The physiological determinants of drug-induced lysosomal stress resistance

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Many weakly basic, lipophilic drugs accumulate in lysosomes and exert complex, pleiotropic effects on organelle structure and function. Thus, modeling how perturbations of lysosomal physiology affect the maintenance of lysosomal ion homeostasis is necessary to elucidate the key factors which determine the toxicological effects of lysosomotropic agents, in a cell-type dependent manner. Accordingly, a physiologically-based mathematical modeling and simulation approach was used to explore the dynamic, multi-parameter phenomenon of lysosomal stress. With this approach, parameters that are either directly involved in lysosomal ion transportation or lysosomal morphology were transiently altered to investigate their downstream effects on lysosomal physiology reflected by the changes they induce in lysosomal pH, chloride, and membrane potential. In addition, combinations of parameters were simultaneously altered to assess which parameter was most critical for recovery of normal lysosomal physiology. Lastly, to explore the relationship between organelle morphology and induced stress, we investigated the effects of parameters controlling organelle geometry on the restoration of normal lysosomal physiology following a transient perturbation. Collectively, our results indicate a key, interdependent role of V-ATPase number and membrane proton permeability in lysosomal stress tolerance. This suggests that the cell-type dependent regulation of V-ATPase subunit expression and turnover, together with the proton permeability properties of the lysosomal membrane, is critical to understand the differential sensitivity or resistance of different cell types to the toxic effects of lysosomotropic drugs.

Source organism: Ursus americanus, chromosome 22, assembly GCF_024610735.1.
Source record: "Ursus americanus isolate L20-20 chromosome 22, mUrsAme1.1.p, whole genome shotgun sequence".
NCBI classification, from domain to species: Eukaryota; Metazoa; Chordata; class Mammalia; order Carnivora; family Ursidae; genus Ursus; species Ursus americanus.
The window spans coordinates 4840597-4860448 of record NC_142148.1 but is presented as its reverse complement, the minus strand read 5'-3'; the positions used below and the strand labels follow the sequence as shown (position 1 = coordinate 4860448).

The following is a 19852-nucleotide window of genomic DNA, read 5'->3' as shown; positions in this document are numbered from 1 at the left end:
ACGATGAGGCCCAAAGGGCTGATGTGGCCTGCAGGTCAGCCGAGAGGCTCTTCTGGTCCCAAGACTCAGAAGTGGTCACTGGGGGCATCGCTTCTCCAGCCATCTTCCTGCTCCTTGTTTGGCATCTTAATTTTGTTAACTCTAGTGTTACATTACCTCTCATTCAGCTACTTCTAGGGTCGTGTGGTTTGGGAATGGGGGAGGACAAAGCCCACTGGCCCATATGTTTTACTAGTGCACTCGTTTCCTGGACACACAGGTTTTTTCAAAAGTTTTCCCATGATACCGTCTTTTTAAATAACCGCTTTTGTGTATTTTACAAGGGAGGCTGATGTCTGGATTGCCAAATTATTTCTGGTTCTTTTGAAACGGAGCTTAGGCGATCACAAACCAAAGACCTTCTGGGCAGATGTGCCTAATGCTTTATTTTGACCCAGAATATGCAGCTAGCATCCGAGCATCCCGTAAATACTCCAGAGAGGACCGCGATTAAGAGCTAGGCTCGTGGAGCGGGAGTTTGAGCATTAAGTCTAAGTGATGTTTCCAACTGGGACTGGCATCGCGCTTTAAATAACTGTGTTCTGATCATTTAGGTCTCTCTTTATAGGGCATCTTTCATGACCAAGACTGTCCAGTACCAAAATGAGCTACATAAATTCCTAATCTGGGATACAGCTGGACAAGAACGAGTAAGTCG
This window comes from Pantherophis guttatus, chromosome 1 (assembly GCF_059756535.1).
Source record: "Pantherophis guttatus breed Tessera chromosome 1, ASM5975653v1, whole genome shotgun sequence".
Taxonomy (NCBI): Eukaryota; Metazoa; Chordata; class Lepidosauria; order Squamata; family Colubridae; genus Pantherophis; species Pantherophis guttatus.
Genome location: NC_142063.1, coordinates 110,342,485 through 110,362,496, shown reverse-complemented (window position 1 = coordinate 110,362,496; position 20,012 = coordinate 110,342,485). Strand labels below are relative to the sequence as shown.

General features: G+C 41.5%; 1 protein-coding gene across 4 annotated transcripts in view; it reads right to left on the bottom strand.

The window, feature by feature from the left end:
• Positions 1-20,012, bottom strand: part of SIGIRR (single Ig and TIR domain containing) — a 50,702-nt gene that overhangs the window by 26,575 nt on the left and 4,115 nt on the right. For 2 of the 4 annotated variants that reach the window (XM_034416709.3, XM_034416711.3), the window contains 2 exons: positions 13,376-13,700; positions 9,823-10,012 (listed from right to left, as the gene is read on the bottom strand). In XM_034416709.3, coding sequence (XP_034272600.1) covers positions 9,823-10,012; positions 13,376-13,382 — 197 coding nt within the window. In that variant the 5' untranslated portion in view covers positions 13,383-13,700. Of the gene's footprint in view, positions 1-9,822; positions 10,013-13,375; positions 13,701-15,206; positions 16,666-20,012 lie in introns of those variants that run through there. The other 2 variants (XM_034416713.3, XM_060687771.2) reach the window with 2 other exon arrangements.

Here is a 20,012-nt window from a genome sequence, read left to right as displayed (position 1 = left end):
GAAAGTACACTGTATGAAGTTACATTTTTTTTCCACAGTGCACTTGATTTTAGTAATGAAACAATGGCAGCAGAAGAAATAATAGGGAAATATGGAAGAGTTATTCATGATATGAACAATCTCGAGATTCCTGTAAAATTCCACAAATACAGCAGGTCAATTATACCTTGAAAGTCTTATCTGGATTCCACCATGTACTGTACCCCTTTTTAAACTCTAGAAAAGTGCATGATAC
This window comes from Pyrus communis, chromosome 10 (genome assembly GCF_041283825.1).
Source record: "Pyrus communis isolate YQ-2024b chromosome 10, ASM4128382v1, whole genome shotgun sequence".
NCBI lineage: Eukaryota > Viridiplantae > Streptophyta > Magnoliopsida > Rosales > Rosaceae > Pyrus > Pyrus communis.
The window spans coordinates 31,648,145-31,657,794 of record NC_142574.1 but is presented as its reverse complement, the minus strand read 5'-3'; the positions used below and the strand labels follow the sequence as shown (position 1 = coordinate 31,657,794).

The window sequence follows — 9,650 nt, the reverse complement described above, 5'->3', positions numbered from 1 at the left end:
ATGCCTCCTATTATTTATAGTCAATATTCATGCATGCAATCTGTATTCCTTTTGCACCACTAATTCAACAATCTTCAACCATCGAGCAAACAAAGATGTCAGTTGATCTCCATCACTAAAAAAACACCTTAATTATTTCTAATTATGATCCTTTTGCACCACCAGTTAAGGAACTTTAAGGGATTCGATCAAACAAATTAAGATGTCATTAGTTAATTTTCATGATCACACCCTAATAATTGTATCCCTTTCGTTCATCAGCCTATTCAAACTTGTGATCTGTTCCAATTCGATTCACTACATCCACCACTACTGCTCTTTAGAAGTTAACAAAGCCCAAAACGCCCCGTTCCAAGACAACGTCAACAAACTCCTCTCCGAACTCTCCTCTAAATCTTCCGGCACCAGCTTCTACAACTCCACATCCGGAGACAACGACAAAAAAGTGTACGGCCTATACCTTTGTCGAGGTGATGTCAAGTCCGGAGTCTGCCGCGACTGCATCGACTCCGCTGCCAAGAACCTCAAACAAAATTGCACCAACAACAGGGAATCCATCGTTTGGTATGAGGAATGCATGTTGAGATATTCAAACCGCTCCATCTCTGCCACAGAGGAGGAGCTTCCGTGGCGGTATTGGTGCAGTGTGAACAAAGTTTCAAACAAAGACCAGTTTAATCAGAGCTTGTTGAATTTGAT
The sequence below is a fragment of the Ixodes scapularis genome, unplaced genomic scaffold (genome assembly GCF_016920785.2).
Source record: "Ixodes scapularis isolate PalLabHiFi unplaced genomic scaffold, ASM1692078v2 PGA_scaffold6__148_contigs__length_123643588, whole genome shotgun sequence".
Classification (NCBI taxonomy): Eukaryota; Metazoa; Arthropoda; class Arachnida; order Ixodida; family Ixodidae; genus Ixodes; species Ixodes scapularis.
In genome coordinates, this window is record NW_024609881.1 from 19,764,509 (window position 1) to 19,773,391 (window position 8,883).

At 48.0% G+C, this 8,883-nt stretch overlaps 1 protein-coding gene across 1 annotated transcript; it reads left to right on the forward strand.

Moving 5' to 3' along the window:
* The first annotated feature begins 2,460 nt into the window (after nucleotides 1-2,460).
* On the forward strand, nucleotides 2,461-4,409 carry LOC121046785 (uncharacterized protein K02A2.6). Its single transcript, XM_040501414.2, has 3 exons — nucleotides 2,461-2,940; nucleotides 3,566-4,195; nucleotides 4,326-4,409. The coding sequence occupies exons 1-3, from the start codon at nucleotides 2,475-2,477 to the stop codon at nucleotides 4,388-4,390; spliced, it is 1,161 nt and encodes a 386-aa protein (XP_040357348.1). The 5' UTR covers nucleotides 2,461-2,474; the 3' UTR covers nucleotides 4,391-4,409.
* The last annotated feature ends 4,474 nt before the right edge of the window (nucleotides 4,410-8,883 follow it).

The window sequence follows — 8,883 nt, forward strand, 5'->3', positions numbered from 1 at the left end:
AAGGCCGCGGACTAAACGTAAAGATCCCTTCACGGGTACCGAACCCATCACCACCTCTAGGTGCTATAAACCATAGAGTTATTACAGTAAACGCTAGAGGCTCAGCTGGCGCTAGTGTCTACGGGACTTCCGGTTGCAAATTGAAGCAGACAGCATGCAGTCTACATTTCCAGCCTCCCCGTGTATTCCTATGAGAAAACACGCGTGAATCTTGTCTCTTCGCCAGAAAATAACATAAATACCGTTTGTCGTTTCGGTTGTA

Woldemichael, T., & Rosania, G. R. (2017). The physiological determinants of drug-induced lysosomal stress resistance. PLoS ONE, 12(11).

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